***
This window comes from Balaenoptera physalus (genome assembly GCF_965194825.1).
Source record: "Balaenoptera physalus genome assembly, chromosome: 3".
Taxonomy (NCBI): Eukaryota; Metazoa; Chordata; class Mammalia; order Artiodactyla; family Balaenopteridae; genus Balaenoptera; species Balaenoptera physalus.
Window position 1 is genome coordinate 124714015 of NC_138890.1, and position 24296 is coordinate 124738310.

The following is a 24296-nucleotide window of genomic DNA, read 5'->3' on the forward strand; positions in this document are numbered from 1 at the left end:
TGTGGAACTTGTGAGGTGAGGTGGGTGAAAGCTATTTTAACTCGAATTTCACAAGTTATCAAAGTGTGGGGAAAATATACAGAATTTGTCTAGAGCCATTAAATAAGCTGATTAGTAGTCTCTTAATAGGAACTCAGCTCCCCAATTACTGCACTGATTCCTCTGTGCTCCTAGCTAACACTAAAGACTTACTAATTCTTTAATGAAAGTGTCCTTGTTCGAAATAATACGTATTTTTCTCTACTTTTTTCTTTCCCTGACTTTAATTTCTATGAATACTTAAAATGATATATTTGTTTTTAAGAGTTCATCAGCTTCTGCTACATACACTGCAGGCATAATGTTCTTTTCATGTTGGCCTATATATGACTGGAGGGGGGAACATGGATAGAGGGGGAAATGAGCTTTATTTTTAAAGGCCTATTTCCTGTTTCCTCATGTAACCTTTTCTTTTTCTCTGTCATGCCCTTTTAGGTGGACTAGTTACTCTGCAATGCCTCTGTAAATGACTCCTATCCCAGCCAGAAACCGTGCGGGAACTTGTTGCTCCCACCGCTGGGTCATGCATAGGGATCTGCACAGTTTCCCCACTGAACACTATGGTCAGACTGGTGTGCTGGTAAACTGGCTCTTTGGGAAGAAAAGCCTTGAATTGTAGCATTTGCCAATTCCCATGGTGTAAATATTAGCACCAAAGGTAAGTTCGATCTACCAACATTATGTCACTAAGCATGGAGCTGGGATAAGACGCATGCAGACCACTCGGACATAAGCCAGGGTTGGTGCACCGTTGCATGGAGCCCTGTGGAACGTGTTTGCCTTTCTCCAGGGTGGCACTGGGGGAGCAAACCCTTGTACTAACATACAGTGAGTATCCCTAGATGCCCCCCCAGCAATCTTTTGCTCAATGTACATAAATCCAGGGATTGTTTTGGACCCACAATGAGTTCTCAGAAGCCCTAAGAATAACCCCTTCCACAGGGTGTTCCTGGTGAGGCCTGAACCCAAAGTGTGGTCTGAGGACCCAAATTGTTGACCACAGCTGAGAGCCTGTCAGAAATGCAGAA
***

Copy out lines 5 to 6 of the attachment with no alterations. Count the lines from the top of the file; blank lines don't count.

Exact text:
The following is a 24296-nucleotide window of genomic DNA, read 5'->3' on the forward strand; positions in this document are numbered from 1 at the left end:
TGTGGAACTTGTGAGGTGAGGTGGGTGAAAGCTATTTTAACTCGAATTTCACAAGTTATCAAAGTGTGGGGAAAATATACAGAATTTGTCTAGAGCCATTAAATAAGCTGATTAGTAGTCTCTTAATAGGAACTCAGCTCCCCAATTACTGCACTGATTCCTCTGTGCTCCTAGCTAACACTAAAGACTTACTAATTCTTTAATGAAAGTGTCCTTGTTCGAAATAATACGTATTTTTCTCTACTTTTTTCTTTCCCTGACTTTAATTTCTATGAATACTTAAAATGATATATTTGTTTTTAAGAGTTCATCAGCTTCTGCTACATACACTGCAGGCATAATGTTCTTTTCATGTTGGCCTATATATGACTGGAGGGGGGAACATGGATAGAGGGGGAAATGAGCTTTATTTTTAAAGGCCTATTTCCTGTTTCCTCATGTAACCTTTTCTTTTTCTCTGTCATGCCCTTTTAGGTGGACTAGTTACTCTGCAATGCCTCTGTAAATGACTCCTATCCCAGCCAGAAACCGTGCGGGAACTTGTTGCTCCCACCGCTGGGTCATGCATAGGGATCTGCACAGTTTCCCCACTGAACACTATGGTCAGACTGGTGTGCTGGTAAACTGGCTCTTTGGGAAGAAAAGCCTTGAATTGTAGCATTTGCCAATTCCCATGGTGTAAATATTAGCACCAAAGGTAAGTTCGATCTACCAACATTATGTCACTAAGCATGGAGCTGGGATAAGACGCATGCAGACCACTCGGACATAAGCCAGGGTTGGTGCACCGTTGCATGGAGCCCTGTGGAACGTGTTTGCCTTTCTCCAGGGTGGCACTGGGGGAGCAAACCCTTGTACTAACATACAGTGAGTATCCCTAGATGCCCCCCCAGCAATCTTTTGCTCAATGTACATAAATCCAGGGATTGTTTTGGACCCACAATGAGTTCTCAGAAGCCCTAAGAATAACCCCTTCCACAGGGTGTTCCTGGTGAGGCCTGAACCCAAAGTGTGGTCTGAGGACCCAAATTGTTGACCACAGCTGAGAGCCTGTCAGAAATGCAGAA